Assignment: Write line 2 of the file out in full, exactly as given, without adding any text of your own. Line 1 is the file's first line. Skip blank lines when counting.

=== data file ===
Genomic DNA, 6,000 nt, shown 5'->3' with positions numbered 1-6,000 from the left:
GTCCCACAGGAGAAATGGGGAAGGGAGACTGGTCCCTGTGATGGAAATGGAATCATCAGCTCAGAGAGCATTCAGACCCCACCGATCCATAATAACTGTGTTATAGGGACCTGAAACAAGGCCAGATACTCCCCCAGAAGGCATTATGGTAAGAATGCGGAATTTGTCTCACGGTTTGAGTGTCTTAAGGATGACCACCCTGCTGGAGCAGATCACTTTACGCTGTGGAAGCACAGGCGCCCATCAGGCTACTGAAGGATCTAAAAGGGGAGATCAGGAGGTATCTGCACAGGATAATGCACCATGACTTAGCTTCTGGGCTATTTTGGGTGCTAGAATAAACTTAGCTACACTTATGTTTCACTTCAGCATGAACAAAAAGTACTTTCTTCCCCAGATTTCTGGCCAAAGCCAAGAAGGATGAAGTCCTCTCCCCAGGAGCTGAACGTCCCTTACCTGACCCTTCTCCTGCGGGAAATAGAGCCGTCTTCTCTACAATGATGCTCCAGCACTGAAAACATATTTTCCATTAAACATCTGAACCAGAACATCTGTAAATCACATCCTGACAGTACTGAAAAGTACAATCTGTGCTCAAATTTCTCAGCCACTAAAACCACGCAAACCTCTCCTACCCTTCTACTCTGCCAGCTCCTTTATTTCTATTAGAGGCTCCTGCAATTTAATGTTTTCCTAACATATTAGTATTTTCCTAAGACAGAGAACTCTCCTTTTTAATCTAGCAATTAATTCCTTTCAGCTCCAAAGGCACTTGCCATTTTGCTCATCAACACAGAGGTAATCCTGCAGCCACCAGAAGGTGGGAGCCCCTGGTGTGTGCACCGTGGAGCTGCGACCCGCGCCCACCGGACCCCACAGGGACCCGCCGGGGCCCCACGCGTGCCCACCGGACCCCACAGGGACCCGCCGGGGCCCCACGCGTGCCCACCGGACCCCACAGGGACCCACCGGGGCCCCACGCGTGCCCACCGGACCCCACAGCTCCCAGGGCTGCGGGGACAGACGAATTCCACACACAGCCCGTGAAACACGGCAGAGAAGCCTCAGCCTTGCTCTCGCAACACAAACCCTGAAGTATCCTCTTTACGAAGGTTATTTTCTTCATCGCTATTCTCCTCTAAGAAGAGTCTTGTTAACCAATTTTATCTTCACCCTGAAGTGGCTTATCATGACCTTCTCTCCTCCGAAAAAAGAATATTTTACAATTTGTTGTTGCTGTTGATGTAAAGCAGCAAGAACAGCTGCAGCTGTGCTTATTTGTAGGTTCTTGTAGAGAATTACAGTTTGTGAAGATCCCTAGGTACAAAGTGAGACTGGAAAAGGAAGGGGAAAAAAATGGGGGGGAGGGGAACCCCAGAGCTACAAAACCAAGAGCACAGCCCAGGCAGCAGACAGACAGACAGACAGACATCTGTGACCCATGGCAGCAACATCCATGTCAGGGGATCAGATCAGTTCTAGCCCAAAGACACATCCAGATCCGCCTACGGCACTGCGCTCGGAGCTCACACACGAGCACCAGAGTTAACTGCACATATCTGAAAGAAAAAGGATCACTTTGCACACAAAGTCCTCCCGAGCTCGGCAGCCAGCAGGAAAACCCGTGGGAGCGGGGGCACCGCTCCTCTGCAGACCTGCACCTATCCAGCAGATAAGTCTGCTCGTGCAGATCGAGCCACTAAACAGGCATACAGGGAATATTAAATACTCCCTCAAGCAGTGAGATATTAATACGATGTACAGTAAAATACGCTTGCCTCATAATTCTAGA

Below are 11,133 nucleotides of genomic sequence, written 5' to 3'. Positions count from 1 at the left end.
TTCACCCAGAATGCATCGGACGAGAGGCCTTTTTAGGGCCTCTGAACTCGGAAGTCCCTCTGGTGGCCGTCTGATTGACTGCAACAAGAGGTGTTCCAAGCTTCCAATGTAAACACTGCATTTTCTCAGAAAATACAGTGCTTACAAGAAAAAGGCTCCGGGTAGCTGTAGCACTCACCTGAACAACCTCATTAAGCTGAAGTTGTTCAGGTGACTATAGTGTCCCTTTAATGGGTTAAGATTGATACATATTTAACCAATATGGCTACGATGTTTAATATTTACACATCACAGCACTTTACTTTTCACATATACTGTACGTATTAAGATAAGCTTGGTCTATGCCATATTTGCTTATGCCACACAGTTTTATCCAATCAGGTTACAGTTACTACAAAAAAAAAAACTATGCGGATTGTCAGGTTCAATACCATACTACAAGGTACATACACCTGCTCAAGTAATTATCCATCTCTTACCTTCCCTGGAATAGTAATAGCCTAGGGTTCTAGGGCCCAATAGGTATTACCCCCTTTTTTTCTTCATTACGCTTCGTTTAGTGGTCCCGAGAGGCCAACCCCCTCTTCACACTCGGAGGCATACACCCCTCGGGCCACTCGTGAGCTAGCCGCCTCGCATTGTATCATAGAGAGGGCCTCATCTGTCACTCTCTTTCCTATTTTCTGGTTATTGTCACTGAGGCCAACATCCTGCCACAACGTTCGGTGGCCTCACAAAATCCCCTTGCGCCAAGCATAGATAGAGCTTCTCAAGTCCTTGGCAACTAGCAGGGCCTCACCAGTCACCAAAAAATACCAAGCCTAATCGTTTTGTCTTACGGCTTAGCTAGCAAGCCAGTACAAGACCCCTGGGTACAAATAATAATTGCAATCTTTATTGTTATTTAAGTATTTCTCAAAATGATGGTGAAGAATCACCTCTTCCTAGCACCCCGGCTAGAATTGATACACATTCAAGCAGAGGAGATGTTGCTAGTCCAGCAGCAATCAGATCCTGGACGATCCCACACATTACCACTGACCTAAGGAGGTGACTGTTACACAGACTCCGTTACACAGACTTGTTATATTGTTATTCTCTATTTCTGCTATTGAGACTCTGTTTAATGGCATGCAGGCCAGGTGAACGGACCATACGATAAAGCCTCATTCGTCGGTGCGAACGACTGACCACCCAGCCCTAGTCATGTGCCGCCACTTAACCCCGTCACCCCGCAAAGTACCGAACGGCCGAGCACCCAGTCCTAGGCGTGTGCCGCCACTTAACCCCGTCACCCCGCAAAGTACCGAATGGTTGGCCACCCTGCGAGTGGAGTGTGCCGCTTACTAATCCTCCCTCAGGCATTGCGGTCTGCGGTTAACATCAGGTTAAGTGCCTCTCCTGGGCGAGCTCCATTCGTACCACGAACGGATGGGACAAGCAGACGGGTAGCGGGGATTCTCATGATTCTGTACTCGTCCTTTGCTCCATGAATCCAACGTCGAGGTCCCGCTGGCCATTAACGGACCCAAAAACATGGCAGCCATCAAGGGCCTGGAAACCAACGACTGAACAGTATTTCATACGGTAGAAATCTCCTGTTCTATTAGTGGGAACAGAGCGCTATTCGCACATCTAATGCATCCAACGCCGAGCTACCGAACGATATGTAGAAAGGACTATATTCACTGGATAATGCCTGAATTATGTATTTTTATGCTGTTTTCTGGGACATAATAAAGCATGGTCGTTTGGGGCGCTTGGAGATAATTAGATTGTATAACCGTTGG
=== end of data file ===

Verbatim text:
GTCCCACAGGAGAAATGGGGAAGGGAGACTGGTCCCTGTGATGGAAATGGAATCATCAGCTCAGAGAGCATTCAGACCCCACCGATCCATAATAACTGTGTTATAGGGACCTGAAACAAGGCCAGATACTCCCCCAGAAGGCATTATGGTAAGAATGCGGAATTTGTCTCACGGTTTGAGTGTCTTAAGGATGACCACCCTGCTGGAGCAGATCACTTTACGCTGTGGAAGCACAGGCGCCCATCAGGCTACTGAAGGATCTAAAAGGGGAGATCAGGAGGTATCTGCACAGGATAATGCACCATGACTTAGCTTCTGGGCTATTTTGGGTGCTAGAATAAACTTAGCTACACTTATGTTTCACTTCAGCATGAACAAAAAGTACTTTCTTCCCCAGATTTCTGGCCAAAGCCAAGAAGGATGAAGTCCTCTCCCCAGGAGCTGAACGTCCCTTACCTGACCCTTCTCCTGCGGGAAATAGAGCCGTCTTCTCTACAATGATGCTCCAGCACTGAAAACATATTTTCCATTAAACATCTGAACCAGAACATCTGTAAATCACATCCTGACAGTACTGAAAAGTACAATCTGTGCTCAAATTTCTCAGCCACTAAAACCACGCAAACCTCTCCTACCCTTCTACTCTGCCAGCTCCTTTATTTCTATTAGAGGCTCCTGCAATTTAATGTTTTCCTAACATATTAGTATTTTCCTAAGACAGAGAACTCTCCTTTTTAATCTAGCAATTAATTCCTTTCAGCTCCAAAGGCACTTGCCATTTTGCTCATCAACACAGAGGTAATCCTGCAGCCACCAGAAGGTGGGAGCCCCTGGTGTGTGCACCGTGGAGCTGCGACCCGCGCCCACCGGACCCCACAGGGACCCGCCGGGGCCCCACGCGTGCCCACCGGACCCCACAGGGACCCGCCGGGGCCCCACGCGTGCCCACCGGACCCCACAGGGACCCACCGGGGCCCCACGCGTGCCCACCGGACCCCACAGCTCCCAGGGCTGCGGGGACAGACGAATTCCACACACAGCCCGTGAAACACGGCAGAGAAGCCTCAGCCTTGCTCTCGCAACACAAACCCTGAAGTATCCTCTTTACGAAGGTTATTTTCTTCATCGCTATTCTCCTCTAAGAAGAGTCTTGTTAACCAATTTTATCTTCACCCTGAAGTGGCTTATCATGACCTTCTCTCCTCCGAAAAAAGAATATTTTACAATTTGTTGTTGCTGTTGATGTAAAGCAGCAAGAACAGCTGCAGCTGTGCTTATTTGTAGGTTCTTGTAGAGAATTACAGTTTGTGAAGATCCCTAGGTACAAAGTGAGACTGGAAAAGGAAGGGGAAAAAAATGGGGGGGAGGGGAACCCCAGAGCTACAAAACCAAGAGCACAGCCCAGGCAGCAGACAGACAGACAGACAGACATCTGTGACCCATGGCAGCAACATCCATGTCAGGGGATCAGATCAGTTCTAGCCCAAAGACACATCCAGATCCGCCTACGGCACTGCGCTCGGAGCTCACACACGAGCACCAGAGTTAACTGCACATATCTGAAAGAAAAAGGATCACTTTGCACACAAAGTCCTCCCGAGCTCGGCAGCCAGCAGGAAAACCCGTGGGAGCGGGGGCACCGCTCCTCTGCAGACCTGCACCTATCCAGCAGATAAGTCTGCTCGTGCAGATCGAGCCACTAAACAGGCATACAGGGAATATTAAATACTCCCTCAAGCAGTGAGATATTAATACGATGTACAGTAAAATACGCTTGCCTCATAATTCTAGA